Cubs add righty pitcher JC Coronado
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Cubs add righty pitcher JC Coronado

by - Senior Writer -

Leave it to the Chicago Cubs to steal the show when it comes to baseball news on Monday. After Tom Ricketts talked during the Cubs workouts Monday morning about the team not willing to negotiate with Cody Bellinger and Scott Boras at this time, many of the fans shook their head. Sure, not adding him would be a missed opportunity, but hearing that they don't want to budge on his asking price is a good thing.

Free agency is supposed to be a negotiation period, and Boras doesn't want to negotiate right now. Ricketts has also said the team has discussed adding Bellinger, but no formal negotiations have been given. That could be the Cubs loss if they don't add Bellinger, but the longer he goes unsigned the worse it will get as he is less likely to get what Boras is asking.

There is a reason why no team has been willing to meet the demands of Boras for any of his clients. The bottom line is they don't feel any of his clients are worth what he is valuing them at right now, and some are concerned Bellinger may go back to his days in Los Angeles more so than what he did last year. Should that happen, not adding him would be a blessing in disguise, as he would become a Jason Heyward 2.0.

Now that the Bellinger daily news is out of the way, we can shift our gears to the one move the Cubs made, which came out of nowhere and was a surprise. Whether you like the Jed Hoyer approach or not, one thing he does well is finding talent across the board, no matter where you are from. That is the case with the Cub's most recent signing, as they have added right-handed pitcher JC Coronado from the Independent League and have signed him to a minor league deal.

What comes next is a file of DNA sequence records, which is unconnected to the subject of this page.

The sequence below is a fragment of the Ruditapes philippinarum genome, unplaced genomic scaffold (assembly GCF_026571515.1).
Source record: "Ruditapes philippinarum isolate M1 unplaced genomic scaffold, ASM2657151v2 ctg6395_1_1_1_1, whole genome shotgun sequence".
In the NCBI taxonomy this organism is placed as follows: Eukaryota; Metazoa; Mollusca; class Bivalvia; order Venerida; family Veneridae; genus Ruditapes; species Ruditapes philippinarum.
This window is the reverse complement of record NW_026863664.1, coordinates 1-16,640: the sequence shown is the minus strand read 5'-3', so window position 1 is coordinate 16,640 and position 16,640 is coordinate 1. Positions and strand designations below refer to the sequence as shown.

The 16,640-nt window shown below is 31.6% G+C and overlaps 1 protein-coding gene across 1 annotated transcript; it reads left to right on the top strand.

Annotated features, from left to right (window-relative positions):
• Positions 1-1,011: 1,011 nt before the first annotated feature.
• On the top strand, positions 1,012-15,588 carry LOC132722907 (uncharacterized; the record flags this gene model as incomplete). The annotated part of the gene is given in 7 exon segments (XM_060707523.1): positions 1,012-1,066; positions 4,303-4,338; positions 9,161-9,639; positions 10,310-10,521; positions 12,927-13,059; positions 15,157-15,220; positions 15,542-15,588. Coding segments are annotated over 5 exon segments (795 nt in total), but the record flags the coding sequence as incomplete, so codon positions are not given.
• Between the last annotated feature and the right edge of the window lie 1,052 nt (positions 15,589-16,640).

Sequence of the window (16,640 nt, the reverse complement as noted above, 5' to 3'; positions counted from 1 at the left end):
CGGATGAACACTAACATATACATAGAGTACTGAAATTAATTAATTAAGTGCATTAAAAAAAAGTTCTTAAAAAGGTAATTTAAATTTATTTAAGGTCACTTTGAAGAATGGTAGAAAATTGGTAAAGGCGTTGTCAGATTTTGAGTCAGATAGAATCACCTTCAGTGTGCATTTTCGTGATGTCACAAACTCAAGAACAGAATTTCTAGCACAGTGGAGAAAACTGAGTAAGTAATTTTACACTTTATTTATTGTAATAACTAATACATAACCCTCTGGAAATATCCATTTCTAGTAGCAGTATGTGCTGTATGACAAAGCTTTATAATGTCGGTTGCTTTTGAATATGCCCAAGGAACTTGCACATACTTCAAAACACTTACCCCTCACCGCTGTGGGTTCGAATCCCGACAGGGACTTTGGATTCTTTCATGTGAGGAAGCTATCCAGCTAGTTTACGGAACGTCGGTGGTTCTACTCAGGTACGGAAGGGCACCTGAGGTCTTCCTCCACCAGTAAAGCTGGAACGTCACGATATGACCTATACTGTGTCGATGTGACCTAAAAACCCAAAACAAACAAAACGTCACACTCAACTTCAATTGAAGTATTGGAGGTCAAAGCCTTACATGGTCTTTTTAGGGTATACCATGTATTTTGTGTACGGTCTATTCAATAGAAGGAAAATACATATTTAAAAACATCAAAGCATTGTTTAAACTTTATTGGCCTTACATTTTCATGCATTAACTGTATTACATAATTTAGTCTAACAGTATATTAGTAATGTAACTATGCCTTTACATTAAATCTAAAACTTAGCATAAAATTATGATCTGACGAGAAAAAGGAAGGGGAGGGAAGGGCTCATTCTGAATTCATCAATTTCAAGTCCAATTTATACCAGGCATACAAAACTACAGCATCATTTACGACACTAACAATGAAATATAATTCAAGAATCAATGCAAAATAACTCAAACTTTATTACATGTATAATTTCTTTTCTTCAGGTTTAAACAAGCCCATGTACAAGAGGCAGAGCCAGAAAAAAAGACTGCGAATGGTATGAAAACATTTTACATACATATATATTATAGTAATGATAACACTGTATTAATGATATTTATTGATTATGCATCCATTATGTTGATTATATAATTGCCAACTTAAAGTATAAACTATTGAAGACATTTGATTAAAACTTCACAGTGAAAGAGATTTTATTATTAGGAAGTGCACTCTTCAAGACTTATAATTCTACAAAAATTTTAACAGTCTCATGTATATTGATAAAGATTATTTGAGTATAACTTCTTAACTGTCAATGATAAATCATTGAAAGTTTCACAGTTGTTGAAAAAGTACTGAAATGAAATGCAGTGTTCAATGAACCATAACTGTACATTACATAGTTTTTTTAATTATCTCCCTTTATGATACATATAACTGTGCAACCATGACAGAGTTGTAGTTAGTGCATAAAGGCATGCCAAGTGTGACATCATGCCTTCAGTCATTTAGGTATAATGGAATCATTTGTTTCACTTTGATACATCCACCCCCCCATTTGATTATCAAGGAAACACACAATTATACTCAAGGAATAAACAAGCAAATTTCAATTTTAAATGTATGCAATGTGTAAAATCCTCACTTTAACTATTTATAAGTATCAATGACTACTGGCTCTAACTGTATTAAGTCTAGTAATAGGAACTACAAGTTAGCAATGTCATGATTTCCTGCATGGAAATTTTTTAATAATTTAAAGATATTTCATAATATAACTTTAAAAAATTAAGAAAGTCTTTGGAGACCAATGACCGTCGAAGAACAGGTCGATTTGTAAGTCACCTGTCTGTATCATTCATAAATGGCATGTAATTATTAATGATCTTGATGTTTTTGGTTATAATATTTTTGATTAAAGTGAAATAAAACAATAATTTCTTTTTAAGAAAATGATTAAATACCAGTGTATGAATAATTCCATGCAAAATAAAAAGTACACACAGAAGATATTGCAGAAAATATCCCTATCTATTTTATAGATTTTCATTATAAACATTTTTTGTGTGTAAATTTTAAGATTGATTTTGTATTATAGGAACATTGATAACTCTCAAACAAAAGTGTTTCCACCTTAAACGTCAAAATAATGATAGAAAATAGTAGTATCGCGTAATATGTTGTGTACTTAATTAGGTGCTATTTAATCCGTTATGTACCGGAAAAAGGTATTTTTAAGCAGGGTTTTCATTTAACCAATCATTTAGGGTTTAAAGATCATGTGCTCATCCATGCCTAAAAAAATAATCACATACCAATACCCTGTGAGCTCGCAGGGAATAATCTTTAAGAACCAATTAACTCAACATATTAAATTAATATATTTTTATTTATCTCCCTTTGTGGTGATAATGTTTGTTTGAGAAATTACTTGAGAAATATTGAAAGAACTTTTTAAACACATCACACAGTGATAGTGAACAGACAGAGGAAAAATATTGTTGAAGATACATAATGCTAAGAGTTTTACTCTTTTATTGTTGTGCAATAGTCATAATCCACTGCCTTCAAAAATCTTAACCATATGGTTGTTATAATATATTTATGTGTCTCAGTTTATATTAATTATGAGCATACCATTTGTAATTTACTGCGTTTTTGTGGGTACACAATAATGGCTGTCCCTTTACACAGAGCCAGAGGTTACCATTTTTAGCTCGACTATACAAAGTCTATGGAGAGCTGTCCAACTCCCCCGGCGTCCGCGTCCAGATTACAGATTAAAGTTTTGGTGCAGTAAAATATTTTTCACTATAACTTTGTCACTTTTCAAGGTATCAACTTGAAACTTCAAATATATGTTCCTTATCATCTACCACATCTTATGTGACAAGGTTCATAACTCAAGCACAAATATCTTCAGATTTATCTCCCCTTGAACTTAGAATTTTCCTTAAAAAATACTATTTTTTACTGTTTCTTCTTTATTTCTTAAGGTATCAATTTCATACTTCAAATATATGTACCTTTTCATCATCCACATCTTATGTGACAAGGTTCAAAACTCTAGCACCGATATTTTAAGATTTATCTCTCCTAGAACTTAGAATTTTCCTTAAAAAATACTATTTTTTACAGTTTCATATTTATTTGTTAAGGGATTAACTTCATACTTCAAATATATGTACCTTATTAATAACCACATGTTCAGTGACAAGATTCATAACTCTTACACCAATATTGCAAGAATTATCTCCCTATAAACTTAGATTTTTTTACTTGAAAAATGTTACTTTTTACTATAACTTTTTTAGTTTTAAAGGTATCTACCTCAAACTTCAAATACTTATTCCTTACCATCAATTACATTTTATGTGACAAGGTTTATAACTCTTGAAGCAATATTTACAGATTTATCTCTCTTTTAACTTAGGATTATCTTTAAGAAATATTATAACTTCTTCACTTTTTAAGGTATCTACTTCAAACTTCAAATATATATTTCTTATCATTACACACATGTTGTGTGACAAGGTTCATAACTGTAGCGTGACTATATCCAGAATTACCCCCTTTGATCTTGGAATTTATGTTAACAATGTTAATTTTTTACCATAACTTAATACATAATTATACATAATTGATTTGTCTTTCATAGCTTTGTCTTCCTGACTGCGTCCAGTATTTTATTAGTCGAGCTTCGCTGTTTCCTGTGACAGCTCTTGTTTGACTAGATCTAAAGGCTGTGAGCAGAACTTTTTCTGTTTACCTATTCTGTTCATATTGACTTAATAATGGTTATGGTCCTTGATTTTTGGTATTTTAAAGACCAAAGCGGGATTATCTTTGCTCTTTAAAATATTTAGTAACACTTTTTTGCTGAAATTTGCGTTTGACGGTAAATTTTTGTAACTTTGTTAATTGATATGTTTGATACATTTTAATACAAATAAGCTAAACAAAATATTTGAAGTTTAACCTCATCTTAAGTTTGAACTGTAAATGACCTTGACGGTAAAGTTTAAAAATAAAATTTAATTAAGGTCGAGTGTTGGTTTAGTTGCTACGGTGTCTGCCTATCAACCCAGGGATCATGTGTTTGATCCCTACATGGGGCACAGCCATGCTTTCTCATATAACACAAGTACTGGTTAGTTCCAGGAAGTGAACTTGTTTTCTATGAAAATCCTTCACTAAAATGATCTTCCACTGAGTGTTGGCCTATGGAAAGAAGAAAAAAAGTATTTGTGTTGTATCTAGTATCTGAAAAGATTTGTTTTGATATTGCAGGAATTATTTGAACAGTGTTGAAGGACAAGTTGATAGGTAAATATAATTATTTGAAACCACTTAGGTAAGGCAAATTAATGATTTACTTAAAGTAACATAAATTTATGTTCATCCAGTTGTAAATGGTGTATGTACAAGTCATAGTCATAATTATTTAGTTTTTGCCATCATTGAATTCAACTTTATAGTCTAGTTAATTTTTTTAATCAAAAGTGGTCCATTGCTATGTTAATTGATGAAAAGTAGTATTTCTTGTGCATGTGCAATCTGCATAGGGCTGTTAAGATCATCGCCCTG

Given the Cubs track record with their pitch lab and potential flyer-type deals, this is one of those additions, as this is a classic low-risk, high-upside deal. This became official shortly after Coronado was seen at the Cubs facility, as many thought he was coming in for a workout, not an actual deal.

Any time you add a pitcher out of Independent ball, it does bring some serious questions about the type of pitcher they are. Still, at just 22 years old, Coronado has a ton of potential to make himself a reliable piece in the Cubs' organization. While pitching in the Independent Pioneer League, Coronado did have much work as he threw a total of 10 innings.

Those 10 innings were far from impressive as his 13.50 ERA is not a good sight, nor were the 10 walks to eight strikeouts. Going further, it looks like Coronado also pitched in the Victoria Independent League in Texas, although no stats were available from his time there, so there is no indication if last year was who he is or the Victoria days were.

Why would the Cubs sign someone with an ERA north of 13 and less than 20 innings to a minor league deal? Well, his potential stands out, which was discovered during his time in the JUCO college circuit. Coronado averages better than 97 MPH with his heater and has touched triple digits on plenty of occasions, including his time in the Independent League last year.

Not only that, but at 6-1 and 180 pounds, Coronado has a solid build, but a lot more can be added to his overall frame. If that happens, who knows how much more velocity can be gained on that heater? However, as good as that heater is, you need more than one pitch to make it in this league, which is the main thing Coronado will work on in the pitch lab.

The Cubs love the spin he puts on a baseball and want to see his breaking stuff, along with a change-up. If he can show even minimal progress with those pitches, he could become an excellent bullpen option with more potential than that. This is clearly a scouting play by this team, but looking at his lively fastball makes you wonder if the Cubs wanted to add him just to have him inside their organization.

In terms of how he fits in with this organization in 2024. Unlike many of the Cubs minor league additions, Coronado will not have an invite to spring, but instead will be assigned to Minor League camp. He then will be working toward landing inside the organization as the Arizona Complex League is the most likely destination at this point.

That makes him more of a long-term developmental project than a near-future big-league contributor. It's always good to take a chance on as many developmental projects as possible, even if Coronado is years away from doing anything.

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